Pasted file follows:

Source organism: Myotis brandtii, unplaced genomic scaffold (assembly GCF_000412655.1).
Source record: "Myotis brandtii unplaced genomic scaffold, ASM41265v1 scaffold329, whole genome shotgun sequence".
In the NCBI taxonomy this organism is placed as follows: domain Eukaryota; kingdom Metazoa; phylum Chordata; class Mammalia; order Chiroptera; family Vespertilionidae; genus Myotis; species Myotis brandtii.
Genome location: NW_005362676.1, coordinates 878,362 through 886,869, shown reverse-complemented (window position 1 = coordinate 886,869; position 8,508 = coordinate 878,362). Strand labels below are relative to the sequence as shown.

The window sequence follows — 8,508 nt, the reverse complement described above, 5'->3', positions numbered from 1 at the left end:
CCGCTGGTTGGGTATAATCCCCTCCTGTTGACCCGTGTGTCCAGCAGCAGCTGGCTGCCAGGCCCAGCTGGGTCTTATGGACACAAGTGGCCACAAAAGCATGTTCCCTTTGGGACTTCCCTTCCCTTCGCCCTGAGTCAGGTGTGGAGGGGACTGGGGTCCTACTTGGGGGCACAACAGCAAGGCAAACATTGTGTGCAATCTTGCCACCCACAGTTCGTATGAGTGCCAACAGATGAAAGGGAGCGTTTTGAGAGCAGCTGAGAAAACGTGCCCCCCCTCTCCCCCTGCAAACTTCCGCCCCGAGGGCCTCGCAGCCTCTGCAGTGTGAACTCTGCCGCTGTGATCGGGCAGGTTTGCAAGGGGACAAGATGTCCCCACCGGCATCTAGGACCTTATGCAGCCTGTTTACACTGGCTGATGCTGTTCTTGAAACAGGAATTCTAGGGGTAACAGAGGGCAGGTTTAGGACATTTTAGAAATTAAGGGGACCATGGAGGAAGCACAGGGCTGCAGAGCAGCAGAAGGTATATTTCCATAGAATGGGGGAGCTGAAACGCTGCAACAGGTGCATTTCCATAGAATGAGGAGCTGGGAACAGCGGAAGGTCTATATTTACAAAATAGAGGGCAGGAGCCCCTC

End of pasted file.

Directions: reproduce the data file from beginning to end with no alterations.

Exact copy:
Source organism: Myotis brandtii, unplaced genomic scaffold (assembly GCF_000412655.1).
Source record: "Myotis brandtii unplaced genomic scaffold, ASM41265v1 scaffold329, whole genome shotgun sequence".
In the NCBI taxonomy this organism is placed as follows: domain Eukaryota; kingdom Metazoa; phylum Chordata; class Mammalia; order Chiroptera; family Vespertilionidae; genus Myotis; species Myotis brandtii.
Genome location: NW_005362676.1, coordinates 878,362 through 886,869, shown reverse-complemented (window position 1 = coordinate 886,869; position 8,508 = coordinate 878,362). Strand labels below are relative to the sequence as shown.

The window sequence follows — 8,508 nt, the reverse complement described above, 5'->3', positions numbered from 1 at the left end:
CCGCTGGTTGGGTATAATCCCCTCCTGTTGACCCGTGTGTCCAGCAGCAGCTGGCTGCCAGGCCCAGCTGGGTCTTATGGACACAAGTGGCCACAAAAGCATGTTCCCTTTGGGACTTCCCTTCCCTTCGCCCTGAGTCAGGTGTGGAGGGGACTGGGGTCCTACTTGGGGGCACAACAGCAAGGCAAACATTGTGTGCAATCTTGCCACCCACAGTTCGTATGAGTGCCAACAGATGAAAGGGAGCGTTTTGAGAGCAGCTGAGAAAACGTGCCCCCCCTCTCCCCCTGCAAACTTCCGCCCCGAGGGCCTCGCAGCCTCTGCAGTGTGAACTCTGCCGCTGTGATCGGGCAGGTTTGCAAGGGGACAAGATGTCCCCACCGGCATCTAGGACCTTATGCAGCCTGTTTACACTGGCTGATGCTGTTCTTGAAACAGGAATTCTAGGGGTAACAGAGGGCAGGTTTAGGACATTTTAGAAATTAAGGGGACCATGGAGGAAGCACAGGGCTGCAGAGCAGCAGAAGGTATATTTCCATAGAATGGGGGAGCTGAAACGCTGCAACAGGTGCATTTCCATAGAATGAGGAGCTGGGAACAGCGGAAGGTCTATATTTACAAAATAGAGGGCAGGAGCCCCTC